Biomass anaerobic digestion (AD) and gasification are highly relevant and noncompeting options to enhance access to clean and renewable energy in non-Organisation for Economic Cooperation and Development (OECD) countries, while positively contributing to the fulfilment of numerous sustainable development goals. In spite of this high relevance, the gap between the large potential of these bioenergy production systems and their actual penetration in non-OECD countries is currently substantial, because their success is prevented by several challenges. This chapter reviews these challenges, both for distributed/household systems and more centralized ones, by focusing on three main aspects (i.e., feedstock, technology, and local context) characterizing the analyzed bioenergy value chains and proposes ways to overcome them. Particular emphasis is given to the need for adopting integrated implementation strategies that combine bottom-up and top-down approaches, on the way to achieve an equilibrium among feedstock, energy and by-products supply and demand, plant size, and end-users acceptance.

Biomass anaerobic digestion and gasification in non-OECD countries-an overview

Pirelli T.;Peressotti A.
2019-01-01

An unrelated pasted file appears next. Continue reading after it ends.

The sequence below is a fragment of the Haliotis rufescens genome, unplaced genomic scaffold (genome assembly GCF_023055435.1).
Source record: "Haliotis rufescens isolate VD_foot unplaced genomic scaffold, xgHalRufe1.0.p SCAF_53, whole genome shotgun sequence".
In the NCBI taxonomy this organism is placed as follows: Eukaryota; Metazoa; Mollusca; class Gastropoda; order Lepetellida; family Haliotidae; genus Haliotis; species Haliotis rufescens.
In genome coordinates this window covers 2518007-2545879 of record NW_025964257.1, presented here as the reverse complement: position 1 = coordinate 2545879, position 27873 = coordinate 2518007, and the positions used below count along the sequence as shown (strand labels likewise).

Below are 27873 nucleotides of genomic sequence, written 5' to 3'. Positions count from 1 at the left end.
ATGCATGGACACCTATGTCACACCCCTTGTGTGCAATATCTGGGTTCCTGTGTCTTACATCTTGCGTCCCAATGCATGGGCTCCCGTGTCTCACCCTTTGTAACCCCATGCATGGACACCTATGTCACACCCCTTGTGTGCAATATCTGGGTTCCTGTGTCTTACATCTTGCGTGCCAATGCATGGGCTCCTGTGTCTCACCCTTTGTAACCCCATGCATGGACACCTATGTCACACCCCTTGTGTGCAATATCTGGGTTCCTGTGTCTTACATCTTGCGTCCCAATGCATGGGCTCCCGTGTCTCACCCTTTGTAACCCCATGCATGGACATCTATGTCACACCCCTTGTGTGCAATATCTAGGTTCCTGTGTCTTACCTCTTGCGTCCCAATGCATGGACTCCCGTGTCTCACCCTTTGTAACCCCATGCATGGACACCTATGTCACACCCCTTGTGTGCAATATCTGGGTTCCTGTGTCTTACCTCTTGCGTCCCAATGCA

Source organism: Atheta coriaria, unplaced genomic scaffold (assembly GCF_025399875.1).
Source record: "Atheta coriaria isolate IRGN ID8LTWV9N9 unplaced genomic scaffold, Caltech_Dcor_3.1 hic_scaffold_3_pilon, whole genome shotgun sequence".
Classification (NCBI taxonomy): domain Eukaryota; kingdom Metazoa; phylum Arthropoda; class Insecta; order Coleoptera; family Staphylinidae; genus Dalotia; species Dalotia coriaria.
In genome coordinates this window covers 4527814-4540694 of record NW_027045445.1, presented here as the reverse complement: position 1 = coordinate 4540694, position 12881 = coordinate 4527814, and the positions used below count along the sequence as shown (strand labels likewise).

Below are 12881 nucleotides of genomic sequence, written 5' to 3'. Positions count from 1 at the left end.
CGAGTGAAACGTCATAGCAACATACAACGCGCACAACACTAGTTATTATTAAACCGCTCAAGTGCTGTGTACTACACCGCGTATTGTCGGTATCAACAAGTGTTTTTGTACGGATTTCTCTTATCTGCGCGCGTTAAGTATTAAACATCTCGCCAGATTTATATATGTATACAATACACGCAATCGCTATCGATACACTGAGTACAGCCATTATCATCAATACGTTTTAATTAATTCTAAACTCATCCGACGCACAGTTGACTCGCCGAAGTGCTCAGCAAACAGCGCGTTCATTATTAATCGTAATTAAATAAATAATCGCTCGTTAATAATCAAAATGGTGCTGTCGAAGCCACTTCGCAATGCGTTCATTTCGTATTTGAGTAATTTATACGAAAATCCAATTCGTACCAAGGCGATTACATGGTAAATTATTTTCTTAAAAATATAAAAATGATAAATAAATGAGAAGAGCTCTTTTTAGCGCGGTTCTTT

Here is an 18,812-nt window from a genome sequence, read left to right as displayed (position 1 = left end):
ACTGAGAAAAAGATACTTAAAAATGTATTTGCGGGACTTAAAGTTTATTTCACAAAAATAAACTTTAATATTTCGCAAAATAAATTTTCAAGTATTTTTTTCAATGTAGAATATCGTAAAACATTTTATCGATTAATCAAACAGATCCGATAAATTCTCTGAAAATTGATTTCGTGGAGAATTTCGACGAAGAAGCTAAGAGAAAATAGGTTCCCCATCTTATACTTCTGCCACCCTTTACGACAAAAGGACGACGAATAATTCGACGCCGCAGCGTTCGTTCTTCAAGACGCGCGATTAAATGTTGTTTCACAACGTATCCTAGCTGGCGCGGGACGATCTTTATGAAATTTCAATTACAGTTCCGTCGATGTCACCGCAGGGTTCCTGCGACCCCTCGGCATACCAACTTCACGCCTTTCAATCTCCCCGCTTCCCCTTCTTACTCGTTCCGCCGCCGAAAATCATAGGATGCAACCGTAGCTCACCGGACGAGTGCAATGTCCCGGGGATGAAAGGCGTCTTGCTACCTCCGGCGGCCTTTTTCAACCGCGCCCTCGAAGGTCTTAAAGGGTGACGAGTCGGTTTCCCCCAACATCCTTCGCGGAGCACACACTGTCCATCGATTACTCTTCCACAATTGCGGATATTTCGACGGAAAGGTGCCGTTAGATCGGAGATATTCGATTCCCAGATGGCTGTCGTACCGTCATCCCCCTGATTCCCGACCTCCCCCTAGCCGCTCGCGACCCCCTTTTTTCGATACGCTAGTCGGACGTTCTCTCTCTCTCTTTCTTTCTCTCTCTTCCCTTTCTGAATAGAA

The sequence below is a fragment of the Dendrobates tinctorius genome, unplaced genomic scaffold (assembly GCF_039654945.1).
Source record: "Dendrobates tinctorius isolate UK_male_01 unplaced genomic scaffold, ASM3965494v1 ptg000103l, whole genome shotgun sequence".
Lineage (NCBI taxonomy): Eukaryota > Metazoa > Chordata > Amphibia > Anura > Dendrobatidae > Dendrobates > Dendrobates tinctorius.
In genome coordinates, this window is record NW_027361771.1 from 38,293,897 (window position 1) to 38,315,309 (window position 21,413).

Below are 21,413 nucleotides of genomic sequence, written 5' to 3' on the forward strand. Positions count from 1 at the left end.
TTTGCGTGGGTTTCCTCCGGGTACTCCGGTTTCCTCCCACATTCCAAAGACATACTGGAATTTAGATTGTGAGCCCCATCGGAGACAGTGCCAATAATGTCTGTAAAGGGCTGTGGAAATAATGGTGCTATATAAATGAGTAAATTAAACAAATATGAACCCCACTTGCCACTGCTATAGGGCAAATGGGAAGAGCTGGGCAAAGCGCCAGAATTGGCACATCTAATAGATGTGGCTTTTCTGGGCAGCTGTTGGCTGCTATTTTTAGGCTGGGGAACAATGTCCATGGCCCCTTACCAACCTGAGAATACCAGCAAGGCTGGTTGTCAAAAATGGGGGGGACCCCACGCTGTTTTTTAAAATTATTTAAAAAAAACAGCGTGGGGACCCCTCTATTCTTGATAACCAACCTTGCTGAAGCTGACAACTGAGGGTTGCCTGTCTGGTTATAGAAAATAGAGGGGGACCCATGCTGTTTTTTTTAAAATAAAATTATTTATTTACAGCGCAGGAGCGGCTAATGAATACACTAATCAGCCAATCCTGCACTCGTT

Abstract

Biomass anaerobic digestion (AD) and gasification are highly relevant and noncompeting options to enhance access to clean and renewable energy in non-Organisation for Economic Cooperation and Development (OECD) countries, while positively contributing to the fulfilment of numerous sustainable development goals. In spite of this high relevance, the gap between the large potential of these bioenergy production systems and their actual penetration in non-OECD countries is currently substantial, because their success is prevented by several challenges. This chapter reviews these challenges, both for distributed/household systems and more centralized ones, by focusing on three main aspects (i.e., feedstock, technology, and local context) characterizing the analyzed bioenergy value chains and proposes ways to overcome them. Particular emphasis is given to the need for adopting integrated implementation strategies that combine bottom-up and top-down approaches, on the way to achieve an equilibrium among feedstock, energy and by-products supply and demand, plant size, and end-users acceptance.
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Utilizza questo identificativo per citare o creare un link a questo documento: https://hdl.handle.net/11390/1181528
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